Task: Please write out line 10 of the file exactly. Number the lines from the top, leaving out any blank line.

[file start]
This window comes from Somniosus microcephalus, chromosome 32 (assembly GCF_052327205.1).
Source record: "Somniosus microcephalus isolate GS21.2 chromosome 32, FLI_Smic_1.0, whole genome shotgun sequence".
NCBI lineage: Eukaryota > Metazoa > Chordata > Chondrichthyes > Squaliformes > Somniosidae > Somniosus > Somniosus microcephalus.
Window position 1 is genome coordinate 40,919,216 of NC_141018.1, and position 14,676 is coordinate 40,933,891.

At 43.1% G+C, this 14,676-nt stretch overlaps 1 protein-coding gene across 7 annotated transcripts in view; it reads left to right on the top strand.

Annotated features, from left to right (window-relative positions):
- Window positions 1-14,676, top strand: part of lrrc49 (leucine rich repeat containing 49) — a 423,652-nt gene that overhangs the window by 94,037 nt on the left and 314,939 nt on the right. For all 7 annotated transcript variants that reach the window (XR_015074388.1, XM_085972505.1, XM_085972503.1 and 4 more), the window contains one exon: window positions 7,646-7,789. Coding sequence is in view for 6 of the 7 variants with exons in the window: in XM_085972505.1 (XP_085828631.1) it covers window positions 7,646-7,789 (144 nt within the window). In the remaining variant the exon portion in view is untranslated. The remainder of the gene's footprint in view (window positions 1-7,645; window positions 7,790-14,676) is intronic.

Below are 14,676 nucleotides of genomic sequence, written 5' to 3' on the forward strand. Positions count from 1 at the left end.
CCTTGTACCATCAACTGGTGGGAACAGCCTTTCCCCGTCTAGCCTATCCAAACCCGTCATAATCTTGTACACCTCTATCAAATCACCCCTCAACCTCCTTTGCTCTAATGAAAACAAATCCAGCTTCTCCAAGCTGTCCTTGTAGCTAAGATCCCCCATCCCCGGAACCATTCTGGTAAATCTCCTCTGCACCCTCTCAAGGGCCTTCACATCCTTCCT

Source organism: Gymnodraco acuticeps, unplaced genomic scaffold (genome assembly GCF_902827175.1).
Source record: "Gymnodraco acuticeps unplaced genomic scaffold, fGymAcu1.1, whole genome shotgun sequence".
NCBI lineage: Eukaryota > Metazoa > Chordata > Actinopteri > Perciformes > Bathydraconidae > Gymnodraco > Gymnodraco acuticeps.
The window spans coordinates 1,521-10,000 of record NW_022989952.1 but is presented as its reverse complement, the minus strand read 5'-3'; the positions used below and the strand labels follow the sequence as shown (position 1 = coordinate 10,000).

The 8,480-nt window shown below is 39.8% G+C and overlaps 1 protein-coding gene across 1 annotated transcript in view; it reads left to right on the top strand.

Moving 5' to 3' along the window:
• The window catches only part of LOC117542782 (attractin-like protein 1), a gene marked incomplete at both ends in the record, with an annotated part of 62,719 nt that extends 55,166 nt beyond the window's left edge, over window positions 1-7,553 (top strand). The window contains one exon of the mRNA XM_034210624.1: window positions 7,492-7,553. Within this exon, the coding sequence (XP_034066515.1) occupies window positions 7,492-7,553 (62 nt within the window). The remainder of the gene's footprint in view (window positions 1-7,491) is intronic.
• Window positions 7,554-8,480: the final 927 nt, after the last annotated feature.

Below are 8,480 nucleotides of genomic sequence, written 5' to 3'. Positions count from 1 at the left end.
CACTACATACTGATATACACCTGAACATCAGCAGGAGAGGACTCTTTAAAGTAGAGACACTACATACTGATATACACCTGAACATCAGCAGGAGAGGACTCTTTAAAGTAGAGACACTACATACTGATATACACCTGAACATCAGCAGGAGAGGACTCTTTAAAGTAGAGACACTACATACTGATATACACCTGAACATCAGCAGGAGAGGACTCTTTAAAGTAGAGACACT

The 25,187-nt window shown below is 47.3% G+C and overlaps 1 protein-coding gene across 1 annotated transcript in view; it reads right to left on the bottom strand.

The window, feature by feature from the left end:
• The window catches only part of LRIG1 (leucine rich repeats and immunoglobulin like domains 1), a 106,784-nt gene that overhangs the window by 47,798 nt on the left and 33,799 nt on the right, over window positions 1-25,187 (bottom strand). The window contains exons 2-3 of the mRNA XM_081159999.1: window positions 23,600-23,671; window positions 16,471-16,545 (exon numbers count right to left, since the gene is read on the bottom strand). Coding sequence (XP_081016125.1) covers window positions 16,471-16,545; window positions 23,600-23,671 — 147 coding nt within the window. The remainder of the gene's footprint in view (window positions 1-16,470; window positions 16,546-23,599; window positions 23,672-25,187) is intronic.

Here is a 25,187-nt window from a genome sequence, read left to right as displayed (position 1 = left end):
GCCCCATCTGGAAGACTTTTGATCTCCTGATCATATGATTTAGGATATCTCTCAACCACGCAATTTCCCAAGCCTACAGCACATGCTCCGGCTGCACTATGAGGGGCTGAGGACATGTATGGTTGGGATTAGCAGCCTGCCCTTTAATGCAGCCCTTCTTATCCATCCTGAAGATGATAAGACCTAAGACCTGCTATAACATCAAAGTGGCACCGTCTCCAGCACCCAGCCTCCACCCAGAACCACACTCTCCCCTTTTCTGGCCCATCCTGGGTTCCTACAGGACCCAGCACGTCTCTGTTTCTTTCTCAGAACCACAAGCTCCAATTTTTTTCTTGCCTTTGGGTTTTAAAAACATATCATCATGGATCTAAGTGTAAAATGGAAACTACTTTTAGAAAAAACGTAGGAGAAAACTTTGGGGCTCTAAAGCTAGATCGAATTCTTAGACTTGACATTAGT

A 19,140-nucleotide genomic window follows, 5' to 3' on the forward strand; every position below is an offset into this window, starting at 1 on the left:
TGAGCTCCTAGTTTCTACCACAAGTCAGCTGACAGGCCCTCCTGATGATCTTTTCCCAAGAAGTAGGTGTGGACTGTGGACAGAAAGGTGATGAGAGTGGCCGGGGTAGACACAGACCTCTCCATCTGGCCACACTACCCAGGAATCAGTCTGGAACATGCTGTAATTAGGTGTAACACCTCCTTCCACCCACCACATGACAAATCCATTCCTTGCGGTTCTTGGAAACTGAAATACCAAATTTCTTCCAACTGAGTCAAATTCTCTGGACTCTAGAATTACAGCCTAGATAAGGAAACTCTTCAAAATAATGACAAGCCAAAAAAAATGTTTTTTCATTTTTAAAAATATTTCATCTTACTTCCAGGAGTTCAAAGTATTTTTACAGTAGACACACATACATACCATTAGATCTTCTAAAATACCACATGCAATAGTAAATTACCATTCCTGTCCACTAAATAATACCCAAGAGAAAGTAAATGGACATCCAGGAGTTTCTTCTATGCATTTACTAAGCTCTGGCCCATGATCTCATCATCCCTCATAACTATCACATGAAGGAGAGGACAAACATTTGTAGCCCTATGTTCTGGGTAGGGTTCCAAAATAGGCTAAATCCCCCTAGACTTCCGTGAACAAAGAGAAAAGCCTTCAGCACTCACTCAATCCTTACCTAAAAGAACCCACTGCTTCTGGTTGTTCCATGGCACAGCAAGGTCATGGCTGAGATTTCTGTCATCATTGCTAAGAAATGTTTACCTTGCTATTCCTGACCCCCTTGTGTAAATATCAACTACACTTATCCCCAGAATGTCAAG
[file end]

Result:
Source organism: Gymnodraco acuticeps, unplaced genomic scaffold (genome assembly GCF_902827175.1).